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DATE: July 19, 2018 (Date of pronouncement)
DATE: July 21, 2018 (Date of publication)
AY: 2001-02
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S. 32: Goodwill is an intangible asset. It falls under the expression "any other business or commercial rights of similar nature" and is eligible for depreciation u/s 32(1)(ii) of the Act. The question whether when a firm has been succeeded by a company and net assets of the firm have vested in the company, there is any transfer of goodwill in the real sense and whether the valuation of goodwill done by the assessee is erroneous has to be decided by the Division Bench

It is vivid from the discussion made supra that qua the issue of depreciation on goodwill, the authorities below have divided it into two broader compartments by holding that i) no depreciation can be legally allowed on the amount of genuine goodwill in terms of section 32 of the Act; and ii) when a firm is succeeded by a company and all its net assets vest in the company, there is no transfer of goodwill in real sense and further the valuation of goodwill done by the assessee in the instant case is fallacious

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DATE: June 13, 2018 (Date of pronouncement)
DATE: July 18, 2018 (Date of publication)
AY: 2008-09
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S. 269SS/ 271D Penalty: It is not enough for the assessee to show that the transaction of taking loan/ deposit by cash is genuine or bona fide. It has also to be shown that there was reasonable cause u/s 273B for the assessee being unable to take the loan/deposit by account payee cheque or account payee bank draft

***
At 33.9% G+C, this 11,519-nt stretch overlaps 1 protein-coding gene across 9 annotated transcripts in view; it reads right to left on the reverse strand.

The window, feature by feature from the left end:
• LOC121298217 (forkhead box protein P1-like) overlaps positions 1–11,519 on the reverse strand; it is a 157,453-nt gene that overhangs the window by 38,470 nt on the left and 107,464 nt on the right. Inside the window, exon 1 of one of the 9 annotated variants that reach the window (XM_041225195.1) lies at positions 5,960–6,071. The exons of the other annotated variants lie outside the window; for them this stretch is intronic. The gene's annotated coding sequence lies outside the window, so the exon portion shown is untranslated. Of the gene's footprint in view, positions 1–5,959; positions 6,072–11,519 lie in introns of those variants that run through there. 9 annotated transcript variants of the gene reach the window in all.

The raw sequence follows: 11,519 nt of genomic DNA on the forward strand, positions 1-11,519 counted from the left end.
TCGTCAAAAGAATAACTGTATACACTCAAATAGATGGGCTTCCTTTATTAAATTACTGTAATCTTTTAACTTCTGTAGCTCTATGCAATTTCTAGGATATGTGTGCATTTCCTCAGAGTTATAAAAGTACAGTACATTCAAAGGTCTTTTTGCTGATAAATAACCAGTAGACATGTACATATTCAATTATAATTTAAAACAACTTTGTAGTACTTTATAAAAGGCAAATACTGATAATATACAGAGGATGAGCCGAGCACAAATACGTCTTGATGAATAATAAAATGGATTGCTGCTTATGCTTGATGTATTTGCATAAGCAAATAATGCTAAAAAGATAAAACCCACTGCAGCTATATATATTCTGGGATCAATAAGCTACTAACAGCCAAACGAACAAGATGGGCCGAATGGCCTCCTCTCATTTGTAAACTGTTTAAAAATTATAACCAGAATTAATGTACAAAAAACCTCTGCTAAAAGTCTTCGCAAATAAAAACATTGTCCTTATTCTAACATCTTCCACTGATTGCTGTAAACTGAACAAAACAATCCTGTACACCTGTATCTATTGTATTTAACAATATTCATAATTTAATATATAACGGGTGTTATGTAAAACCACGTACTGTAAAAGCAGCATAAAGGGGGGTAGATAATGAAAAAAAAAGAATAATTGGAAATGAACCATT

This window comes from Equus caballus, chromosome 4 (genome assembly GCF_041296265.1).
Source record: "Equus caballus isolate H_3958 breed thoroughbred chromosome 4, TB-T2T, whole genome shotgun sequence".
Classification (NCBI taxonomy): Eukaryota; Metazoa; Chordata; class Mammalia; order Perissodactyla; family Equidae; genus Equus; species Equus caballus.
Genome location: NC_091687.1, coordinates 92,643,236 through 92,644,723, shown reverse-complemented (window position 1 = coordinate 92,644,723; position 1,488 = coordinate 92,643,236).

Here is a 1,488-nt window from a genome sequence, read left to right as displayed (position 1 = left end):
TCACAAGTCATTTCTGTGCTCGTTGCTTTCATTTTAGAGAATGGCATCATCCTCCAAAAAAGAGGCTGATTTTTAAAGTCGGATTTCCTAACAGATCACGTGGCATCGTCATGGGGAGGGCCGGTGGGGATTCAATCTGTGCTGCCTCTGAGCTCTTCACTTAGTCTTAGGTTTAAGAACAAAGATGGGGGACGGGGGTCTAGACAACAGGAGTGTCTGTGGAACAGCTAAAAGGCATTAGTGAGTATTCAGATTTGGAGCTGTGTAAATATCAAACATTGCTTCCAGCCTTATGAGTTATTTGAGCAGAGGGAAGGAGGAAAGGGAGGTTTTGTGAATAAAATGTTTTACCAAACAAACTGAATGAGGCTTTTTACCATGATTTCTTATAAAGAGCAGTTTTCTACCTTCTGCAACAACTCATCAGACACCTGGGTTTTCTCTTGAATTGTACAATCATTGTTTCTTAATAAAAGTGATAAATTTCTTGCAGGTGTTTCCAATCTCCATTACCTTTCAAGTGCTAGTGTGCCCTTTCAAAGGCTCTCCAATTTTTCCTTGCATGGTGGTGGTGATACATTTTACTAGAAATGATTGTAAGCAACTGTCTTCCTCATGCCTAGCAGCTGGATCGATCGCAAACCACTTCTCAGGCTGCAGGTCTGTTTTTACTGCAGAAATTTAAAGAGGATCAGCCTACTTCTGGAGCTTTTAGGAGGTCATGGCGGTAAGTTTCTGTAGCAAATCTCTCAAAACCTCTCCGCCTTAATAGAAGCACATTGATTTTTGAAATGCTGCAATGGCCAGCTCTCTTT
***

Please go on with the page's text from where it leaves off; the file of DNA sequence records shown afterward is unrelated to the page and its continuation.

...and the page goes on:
There is no dispute between the parties that bonafide nature of transactions alone would not be sufficient to escape the clutches of sec. 271D of the Act. As per the decision rendered by Hon’ble Supreme Court in the case of Kum. A.B. Shanthi (supra), it is required to be established that there was some bonafide reasons for the assessee for not taking or accepting loan or deposit by account payee cheque or account payee bank draft, so that the provisions of sec.273B of the Act will come to the help of the assessee. Only in such cases, the AO is precluded from levying penalty u/s 271D of the Act

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DATE: July 9, 2018 (Date of pronouncement)
DATE: July 14, 2018 (Date of publication)
AY: 2012-13
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S. 2(1A) Agricultural income: Mushroom is not a ‘vegetable’, ‘plant’, 'fruit' or ‘animal’ but is a ‘fungus’. Anything which is produced by performing basic operations on the soil is an "agricultural product" and the income therefrom is "agricultural income". The nature of the product and the fact that it is not a ‘plant’, ‘flower’, ‘vegetable’ or ‘fruit’ is irrelevant. The only relevant aspect is whether the production is by performing some basic operations on the soil (All judgements considered)